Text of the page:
Smitten Kitchen (18)
New York Times (7)
Main Course (132)
Side Dish (124)
These layers of sweet potato cake with marshmallowy meringue icing in between and a topping of praline and candied pecans will make a spectacular finish to any feast.
Border Grill chef Mary Sue Milliken uses frozen stone fruits to make a simple pie that captures the essence of summer even in winter.
This inventive dish from Marco Porceddu at Asellina in New York City reinterprets the classic sauce into a sweet dessert.
In this pie, orange zest nicely offsets the sweetness of the strawberries.
Peanut butter and confectioners' sugar form a crumbly base for this pudding pie.
These classic baked beans are a barbecue side-dish staple.
Strawberry cake, topped with strawberry cream cheese frosting, is a favorite soul food dessert; this delicious version comes from Bertha's Kitchen.
Slow-braised chicken with peppers and onions is a soul food staple. This version, from Bertha's Kitchen, is seasoned with plenty of paprika.
In some parts of the South, cooks prefer corn bread that's slightly sweet, to counterbalance the salty, smoky flavors of vegetables stewed with pork.
This classic side dish from Bertha's Kitchen is made with white cheddar and topped with orange cheddar for a crunchy, golden brown crust.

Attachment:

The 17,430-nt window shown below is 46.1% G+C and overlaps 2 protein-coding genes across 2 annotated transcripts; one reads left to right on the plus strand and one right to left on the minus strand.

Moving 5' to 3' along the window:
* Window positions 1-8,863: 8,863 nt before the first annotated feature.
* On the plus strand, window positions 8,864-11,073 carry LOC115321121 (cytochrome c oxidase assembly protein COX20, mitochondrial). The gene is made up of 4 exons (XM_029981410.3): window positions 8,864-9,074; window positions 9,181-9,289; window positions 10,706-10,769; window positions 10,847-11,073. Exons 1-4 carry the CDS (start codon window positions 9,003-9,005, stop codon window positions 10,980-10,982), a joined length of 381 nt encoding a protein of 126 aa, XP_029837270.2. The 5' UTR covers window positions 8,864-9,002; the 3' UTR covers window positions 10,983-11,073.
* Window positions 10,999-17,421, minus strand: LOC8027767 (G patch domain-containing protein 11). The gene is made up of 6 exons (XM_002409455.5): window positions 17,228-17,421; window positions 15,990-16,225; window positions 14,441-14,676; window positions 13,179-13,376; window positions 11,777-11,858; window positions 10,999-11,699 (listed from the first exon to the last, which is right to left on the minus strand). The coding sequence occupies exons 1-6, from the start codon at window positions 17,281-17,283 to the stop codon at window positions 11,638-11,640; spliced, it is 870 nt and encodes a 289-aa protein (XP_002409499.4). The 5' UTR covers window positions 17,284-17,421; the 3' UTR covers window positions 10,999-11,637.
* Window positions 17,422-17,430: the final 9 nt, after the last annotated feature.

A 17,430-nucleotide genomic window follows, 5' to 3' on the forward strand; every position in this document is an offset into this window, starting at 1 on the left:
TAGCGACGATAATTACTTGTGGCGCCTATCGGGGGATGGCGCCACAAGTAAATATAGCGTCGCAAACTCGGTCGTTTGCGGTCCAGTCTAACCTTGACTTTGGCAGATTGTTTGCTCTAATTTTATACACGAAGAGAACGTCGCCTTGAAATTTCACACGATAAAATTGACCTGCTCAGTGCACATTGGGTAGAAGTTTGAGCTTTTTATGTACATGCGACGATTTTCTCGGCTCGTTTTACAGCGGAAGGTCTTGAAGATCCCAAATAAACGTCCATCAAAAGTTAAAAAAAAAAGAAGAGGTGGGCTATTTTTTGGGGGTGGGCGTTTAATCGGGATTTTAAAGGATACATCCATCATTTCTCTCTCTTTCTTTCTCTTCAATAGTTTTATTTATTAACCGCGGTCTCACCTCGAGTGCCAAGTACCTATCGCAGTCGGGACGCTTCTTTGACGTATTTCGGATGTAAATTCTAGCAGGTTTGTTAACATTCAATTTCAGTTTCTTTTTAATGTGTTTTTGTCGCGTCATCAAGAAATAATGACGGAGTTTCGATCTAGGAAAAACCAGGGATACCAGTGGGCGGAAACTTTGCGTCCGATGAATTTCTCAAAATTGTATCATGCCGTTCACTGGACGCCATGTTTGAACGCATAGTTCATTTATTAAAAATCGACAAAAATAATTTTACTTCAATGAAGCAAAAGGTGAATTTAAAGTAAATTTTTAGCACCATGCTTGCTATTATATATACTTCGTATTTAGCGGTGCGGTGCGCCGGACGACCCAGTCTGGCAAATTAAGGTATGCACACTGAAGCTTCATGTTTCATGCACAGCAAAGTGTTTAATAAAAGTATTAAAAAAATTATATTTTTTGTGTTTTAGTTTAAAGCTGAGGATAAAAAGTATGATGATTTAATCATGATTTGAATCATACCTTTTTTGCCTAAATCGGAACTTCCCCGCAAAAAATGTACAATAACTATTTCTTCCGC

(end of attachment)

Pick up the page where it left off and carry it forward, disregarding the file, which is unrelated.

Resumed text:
Chef April Bloomfield serves this sandwich with tuna-anchovy mayonnaise on a crusty roll at the John Dory Oyster Bar, in New York City.
Serve these chewy dessert squares, known as Carré Érable et Noix, in shallow bowls, with a pitcher of cream to be poured over the top.
Maple syrup intensifies the sweetness of tomatoes in this recipe for Tomate Confite au Sirop d'Érable. Serve these with toothpicks as an appetizer or on salads, pizza, and pastas.
Cut into Christmas trees, wreaths, snowflakes, snowmen, candy canes, and every other holiday design imaginable, these are classic holiday treats in the U.S. The cookies themselves are pure buttery comfort, but when decorated with royal icing, sprinkles, dragées, and sanding sugar, they're elevated to cultural icons, beloved by children and grown-ups alike. Plus, they're almost as much fun to make as they are to eat.
When fresh corn isn't in season use thawed frozen corn, and add a pinch of sugar to the pot.
A welcome addition to the holiday table, this simple frosted layer cake, from Unity Hall board member Becky, can also be made with homemade puréed pumpkin: just peel and seed your favorite variety of cooking pumpkin, cut it into large chunks, steam or boil it until soft, and mash it until smooth.
New York City chef Jonathan Waxman gave us this recipe for a sage-infused roast turkey with a dressing that brims with wild rice, hazelnuts, and oysters.
This recipe comes from SAVEUR contributing editor Rick Bayless.
We based this recipe on one from chef Donald Link of New Orleans's Cochon and Herbsaint restaurants.